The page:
November 5, 2008
The Environmental Protection Agency (EPA) in the US has finalised a rule that requires concentrated animal feeding operations (CAFO) to safely manage manure.
These CAFO regulations will prevent 25,000 tonnes of phosphorus, 50,000 tonnes of nitrogen, and 900,000 tonnes of sediment from entering streams, lakes and other waters annually, the agency estimates.
Previous rules required a CAFO operator to use a nutrient management plan (NMP) for controlling manure, but the new regulation builds on that by requiring the NMP to be submitted with the permit application as part of a CAFO's Clean Water Act permit application.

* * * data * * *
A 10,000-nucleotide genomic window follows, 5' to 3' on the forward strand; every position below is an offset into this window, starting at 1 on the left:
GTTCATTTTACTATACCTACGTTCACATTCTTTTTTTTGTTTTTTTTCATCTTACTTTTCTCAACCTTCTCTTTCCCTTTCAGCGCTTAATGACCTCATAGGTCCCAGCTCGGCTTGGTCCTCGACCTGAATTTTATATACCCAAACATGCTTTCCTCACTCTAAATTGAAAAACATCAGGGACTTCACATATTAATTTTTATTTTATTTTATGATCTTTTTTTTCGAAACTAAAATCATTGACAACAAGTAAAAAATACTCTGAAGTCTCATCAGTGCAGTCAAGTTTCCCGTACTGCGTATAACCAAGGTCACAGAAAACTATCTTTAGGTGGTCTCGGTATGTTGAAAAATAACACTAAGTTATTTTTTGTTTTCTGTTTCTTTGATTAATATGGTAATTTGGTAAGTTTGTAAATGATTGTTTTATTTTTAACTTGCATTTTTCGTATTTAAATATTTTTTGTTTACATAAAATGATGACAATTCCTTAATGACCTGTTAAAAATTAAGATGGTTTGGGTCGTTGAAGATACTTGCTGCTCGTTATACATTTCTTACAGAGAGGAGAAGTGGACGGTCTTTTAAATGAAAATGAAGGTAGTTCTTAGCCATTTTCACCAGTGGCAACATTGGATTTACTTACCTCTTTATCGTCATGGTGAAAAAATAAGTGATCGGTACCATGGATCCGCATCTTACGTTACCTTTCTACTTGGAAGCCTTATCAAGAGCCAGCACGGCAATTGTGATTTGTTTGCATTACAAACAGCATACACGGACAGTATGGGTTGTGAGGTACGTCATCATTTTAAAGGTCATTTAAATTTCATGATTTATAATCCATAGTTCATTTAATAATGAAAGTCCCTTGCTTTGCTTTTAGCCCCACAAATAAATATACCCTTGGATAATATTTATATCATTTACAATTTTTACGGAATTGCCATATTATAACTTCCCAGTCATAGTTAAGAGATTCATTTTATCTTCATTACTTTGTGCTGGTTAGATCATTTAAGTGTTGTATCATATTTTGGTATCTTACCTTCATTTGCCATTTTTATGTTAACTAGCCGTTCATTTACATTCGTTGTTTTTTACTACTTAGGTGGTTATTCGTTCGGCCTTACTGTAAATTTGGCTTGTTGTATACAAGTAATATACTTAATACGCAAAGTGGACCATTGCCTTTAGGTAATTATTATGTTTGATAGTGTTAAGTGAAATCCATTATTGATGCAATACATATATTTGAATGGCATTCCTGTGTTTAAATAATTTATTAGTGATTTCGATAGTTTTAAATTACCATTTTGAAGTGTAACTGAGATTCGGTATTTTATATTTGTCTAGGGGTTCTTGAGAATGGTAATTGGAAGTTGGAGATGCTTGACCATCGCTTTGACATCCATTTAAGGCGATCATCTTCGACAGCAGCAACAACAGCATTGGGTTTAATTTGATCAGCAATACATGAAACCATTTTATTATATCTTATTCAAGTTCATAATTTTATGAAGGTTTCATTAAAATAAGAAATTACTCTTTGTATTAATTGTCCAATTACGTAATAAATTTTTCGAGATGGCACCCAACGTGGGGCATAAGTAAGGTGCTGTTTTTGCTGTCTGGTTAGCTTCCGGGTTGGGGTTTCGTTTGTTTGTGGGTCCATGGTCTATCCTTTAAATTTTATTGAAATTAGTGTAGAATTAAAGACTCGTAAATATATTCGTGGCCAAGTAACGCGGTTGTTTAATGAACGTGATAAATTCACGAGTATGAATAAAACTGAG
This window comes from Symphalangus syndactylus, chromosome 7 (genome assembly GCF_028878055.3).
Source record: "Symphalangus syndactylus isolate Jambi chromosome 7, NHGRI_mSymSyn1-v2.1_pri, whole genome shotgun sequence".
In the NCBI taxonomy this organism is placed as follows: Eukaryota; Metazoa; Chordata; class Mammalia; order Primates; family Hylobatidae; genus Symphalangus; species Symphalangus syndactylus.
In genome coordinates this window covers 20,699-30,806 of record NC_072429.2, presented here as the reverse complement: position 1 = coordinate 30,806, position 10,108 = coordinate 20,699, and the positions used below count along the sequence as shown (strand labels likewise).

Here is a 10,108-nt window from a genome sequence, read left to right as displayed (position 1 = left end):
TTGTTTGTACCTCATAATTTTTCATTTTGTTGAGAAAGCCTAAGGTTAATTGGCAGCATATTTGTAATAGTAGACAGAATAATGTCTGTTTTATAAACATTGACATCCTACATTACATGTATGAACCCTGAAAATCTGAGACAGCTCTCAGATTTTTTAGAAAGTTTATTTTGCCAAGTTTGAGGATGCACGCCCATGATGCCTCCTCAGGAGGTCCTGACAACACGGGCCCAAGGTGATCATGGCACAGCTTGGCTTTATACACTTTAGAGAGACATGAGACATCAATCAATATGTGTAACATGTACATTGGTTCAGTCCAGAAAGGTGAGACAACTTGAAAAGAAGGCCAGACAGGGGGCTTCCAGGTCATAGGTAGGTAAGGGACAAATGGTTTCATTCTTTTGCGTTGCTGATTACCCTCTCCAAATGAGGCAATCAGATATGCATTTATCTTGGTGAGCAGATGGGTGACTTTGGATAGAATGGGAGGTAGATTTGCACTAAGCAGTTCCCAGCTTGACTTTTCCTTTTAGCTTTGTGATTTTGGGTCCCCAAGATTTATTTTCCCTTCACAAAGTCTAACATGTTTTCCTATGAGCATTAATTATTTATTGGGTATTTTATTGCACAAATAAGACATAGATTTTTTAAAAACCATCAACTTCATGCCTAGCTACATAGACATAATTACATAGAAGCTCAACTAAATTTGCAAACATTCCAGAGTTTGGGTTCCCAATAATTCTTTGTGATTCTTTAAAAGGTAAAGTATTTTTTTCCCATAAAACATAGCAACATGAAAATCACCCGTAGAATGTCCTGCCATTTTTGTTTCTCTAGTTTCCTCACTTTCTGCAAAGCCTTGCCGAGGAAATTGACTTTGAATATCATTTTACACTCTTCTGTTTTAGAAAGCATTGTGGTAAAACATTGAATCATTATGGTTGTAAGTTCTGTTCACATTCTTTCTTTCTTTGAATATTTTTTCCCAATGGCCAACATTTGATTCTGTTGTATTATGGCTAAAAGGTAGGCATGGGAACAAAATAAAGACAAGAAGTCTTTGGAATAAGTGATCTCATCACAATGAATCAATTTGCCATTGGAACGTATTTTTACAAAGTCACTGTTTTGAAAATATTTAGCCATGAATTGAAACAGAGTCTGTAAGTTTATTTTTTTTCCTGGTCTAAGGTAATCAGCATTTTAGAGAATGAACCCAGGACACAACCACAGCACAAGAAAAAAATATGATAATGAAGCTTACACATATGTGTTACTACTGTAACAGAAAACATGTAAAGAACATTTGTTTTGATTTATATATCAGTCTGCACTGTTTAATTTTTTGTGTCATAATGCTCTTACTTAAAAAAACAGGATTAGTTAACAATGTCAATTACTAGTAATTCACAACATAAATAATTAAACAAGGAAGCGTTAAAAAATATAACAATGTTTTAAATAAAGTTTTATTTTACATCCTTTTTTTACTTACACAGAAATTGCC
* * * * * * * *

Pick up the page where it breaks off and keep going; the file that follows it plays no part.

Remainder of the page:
The plan will be reviewed by the permitting authority and conditions based on it will be incorporated as enforceable terms of the permit.
An owner or operator of a CAFO that actually discharges to streams, lakes, and other waters must also apply for a permit under the Clean Water Act, and a permit is needed if a farmer designs, constructs, operates and maintains their facility in such a way that a discharge will occur.
CAFO operators who do not discharge or propose to discharge will have an opportunity to show their commitment to pollution prevention by obtaining certification as zero dischargers.
The rule deadline for newly defined facilities to apply for permits is February 27, 2009.